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Something else I haven't really seen brought up, is hardware longevity vs generation longevity. Depending on how long the generation lasts, along with extra life due to potential cross gen years, the system can and probably will be built to last however long it needs to for that lifecycle. Electronics are not built to last forever.

We likely won't have a reasonably good idea about how long this gen will last until year 3 or 4 of the lifecycle. If the PS5 is meant to be the only model, beyond a slim, in terms of it's performance, then it may only have a 5 or 6 year lifecycle. If that's the case, the console typically would not be built with the same generational longevity in mind, so the hardware could be of lesser quality, or could be of average to high quality and pushed much closer to it's limits.
For all we know it could be a 10 year gen, in which case SNY's engineers no doubt were aware of this from the beginning and would have designed PS5 to last that long. Like how GN explains, just because a part has a rating, doesn't necessarily mean that's the breaking point. The manufacturer could very well be lowballing the max limits just to be on the safe side. SNY no doubt would have inquired about this and would be keeping those parts within their true hard limits if they needed to push the soft paper limits.

SNY knows well what screwing up with hardware meant to them with PS3, even when it came to cooling earlier on, and to solidify that they know what happened to the 360 in terms of rushing a product and it's overheating issues.
When it came to the PS4 they fixed many of the problems. Though as you solve old problems, new problems, that aren't really problems per say, tend to arise that didn't prior like, 'the console is too loud and we want it to be quieter'. Now even though people seemed to like the small sleek console design, they didn't like the noise which was a byproduct of that.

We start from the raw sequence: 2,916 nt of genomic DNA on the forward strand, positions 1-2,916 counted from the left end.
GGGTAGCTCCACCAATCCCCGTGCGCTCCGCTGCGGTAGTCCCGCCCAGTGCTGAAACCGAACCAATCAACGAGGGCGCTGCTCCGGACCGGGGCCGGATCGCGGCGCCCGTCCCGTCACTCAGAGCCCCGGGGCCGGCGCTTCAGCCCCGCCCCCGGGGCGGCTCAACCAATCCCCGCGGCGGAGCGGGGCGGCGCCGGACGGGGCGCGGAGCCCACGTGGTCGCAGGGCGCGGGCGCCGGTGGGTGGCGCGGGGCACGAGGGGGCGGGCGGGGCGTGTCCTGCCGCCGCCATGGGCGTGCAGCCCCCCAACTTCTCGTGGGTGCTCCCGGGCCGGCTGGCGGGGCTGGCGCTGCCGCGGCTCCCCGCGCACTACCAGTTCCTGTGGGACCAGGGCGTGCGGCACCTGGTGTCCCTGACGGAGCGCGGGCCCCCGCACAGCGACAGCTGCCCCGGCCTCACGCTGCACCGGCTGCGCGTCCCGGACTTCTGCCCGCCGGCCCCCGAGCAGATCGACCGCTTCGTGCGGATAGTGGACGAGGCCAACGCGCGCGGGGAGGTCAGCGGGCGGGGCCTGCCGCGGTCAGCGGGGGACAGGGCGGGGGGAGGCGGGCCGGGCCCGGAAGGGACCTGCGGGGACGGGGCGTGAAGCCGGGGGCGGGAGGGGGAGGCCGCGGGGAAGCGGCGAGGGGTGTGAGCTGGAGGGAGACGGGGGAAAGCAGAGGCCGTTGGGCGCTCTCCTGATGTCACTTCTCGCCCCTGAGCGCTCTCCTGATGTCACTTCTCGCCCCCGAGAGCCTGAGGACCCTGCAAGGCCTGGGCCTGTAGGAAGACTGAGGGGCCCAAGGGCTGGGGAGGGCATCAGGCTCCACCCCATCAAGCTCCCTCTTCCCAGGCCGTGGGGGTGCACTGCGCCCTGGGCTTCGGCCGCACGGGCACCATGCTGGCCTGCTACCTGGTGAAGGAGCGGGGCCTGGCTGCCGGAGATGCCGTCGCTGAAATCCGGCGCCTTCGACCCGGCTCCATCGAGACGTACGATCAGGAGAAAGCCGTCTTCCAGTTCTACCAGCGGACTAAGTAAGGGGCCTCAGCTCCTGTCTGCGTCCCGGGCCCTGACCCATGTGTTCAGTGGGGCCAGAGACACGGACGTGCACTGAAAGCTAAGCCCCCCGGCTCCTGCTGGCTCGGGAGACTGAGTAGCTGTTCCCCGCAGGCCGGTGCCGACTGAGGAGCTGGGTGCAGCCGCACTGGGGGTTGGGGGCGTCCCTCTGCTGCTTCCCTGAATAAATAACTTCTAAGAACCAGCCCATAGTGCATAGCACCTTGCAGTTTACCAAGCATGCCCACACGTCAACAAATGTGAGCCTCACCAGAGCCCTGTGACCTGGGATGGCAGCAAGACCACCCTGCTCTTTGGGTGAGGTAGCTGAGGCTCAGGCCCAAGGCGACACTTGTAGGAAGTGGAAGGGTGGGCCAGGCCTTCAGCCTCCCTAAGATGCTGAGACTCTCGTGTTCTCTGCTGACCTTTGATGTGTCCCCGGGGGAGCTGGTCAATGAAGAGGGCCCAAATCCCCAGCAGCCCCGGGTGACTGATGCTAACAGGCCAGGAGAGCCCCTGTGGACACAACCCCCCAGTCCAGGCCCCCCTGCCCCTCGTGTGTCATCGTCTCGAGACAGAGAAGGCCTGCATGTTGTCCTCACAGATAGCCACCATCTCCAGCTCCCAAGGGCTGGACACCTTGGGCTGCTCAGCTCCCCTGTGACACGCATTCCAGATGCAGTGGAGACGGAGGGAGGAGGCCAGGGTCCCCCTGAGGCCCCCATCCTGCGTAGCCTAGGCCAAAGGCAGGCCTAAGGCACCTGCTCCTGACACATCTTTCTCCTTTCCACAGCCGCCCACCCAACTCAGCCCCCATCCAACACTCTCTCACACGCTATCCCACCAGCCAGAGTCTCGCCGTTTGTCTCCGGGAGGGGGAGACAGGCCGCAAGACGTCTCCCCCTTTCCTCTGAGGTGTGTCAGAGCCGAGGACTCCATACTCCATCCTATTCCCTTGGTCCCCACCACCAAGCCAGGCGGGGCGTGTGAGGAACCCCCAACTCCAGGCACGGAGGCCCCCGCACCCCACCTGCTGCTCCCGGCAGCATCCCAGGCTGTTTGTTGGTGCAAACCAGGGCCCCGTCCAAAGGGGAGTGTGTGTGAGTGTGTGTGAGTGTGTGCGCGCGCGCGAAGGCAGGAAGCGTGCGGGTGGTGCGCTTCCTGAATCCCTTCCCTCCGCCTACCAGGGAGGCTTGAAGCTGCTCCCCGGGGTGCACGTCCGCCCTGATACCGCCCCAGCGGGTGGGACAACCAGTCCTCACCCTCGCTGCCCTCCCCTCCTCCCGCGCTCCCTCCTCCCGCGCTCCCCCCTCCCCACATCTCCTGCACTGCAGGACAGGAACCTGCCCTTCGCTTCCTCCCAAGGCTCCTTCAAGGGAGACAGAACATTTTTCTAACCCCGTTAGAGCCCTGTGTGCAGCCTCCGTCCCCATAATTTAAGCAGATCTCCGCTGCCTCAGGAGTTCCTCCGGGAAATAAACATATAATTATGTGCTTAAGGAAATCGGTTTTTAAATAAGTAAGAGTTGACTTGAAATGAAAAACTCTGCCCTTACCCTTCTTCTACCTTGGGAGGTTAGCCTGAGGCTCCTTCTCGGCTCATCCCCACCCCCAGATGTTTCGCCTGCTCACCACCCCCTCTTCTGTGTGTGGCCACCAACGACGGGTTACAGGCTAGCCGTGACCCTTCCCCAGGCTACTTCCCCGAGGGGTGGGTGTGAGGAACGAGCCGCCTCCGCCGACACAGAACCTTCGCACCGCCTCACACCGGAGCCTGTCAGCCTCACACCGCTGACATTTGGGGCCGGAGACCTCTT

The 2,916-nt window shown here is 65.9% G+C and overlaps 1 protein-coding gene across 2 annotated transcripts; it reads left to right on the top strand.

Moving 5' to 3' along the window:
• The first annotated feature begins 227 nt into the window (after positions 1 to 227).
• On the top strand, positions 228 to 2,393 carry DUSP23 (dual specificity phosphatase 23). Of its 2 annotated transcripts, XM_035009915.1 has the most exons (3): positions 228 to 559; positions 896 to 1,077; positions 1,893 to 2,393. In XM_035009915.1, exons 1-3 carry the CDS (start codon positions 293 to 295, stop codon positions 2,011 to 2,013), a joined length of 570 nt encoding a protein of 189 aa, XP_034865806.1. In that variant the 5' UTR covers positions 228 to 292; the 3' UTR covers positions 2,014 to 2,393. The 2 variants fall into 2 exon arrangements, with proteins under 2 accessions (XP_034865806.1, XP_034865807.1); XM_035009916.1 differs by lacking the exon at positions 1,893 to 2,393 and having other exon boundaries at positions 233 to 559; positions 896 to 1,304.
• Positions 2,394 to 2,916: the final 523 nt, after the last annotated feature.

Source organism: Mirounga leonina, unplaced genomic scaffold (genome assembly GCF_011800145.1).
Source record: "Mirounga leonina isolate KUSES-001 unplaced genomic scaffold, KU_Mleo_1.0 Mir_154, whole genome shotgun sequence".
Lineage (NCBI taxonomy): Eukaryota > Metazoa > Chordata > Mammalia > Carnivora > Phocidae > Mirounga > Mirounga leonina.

Then there's the XB1, that was a huge hideous monstrosity, in which even though it also certainly fixed the cooling problems and concerns, it was big and ugly, though quiet.

SNY has taken all of this and more into account with PS5. They didn't rush it, they made sure it was kept cool enough and quiet, which also meant a larger console, but they made sure that it wasn't some boring bland ugly box. They made it futuristic and elegant, which makes up for the size when it comes to most people, though some obviously weren't going to like it because you can't please everyone in every way. Some prefer a more simplistic approach or would rather put up with the noise of a small box.
SNY even made their own version of liquid metal for remarkable thermal transfer from the APU to the heatsink, They obviously went into great detail when designing this thing, and after 5 generations with many revisions of each console in each gen, not to mentions their competitors, it shouldn't be a huge surprise that they finally seem to have found the sweet spot overall in terms of hardware design. Even MS with the XBSS and XBSX have come so far in terms of building reliably marketable hardware.

I would also argue SNY as well as MS, hit the perfect price to performance ratio this time around. PS4 was close but certainly could have been slightly more performant especially when it came to the CPU, though they didn't have a lot of choices back then either. XB1 was just a price to performance disaster, especially in comparison to PS4.

Hats off to DF and GN (and a few others) for their in depth testing and analysis to prove it.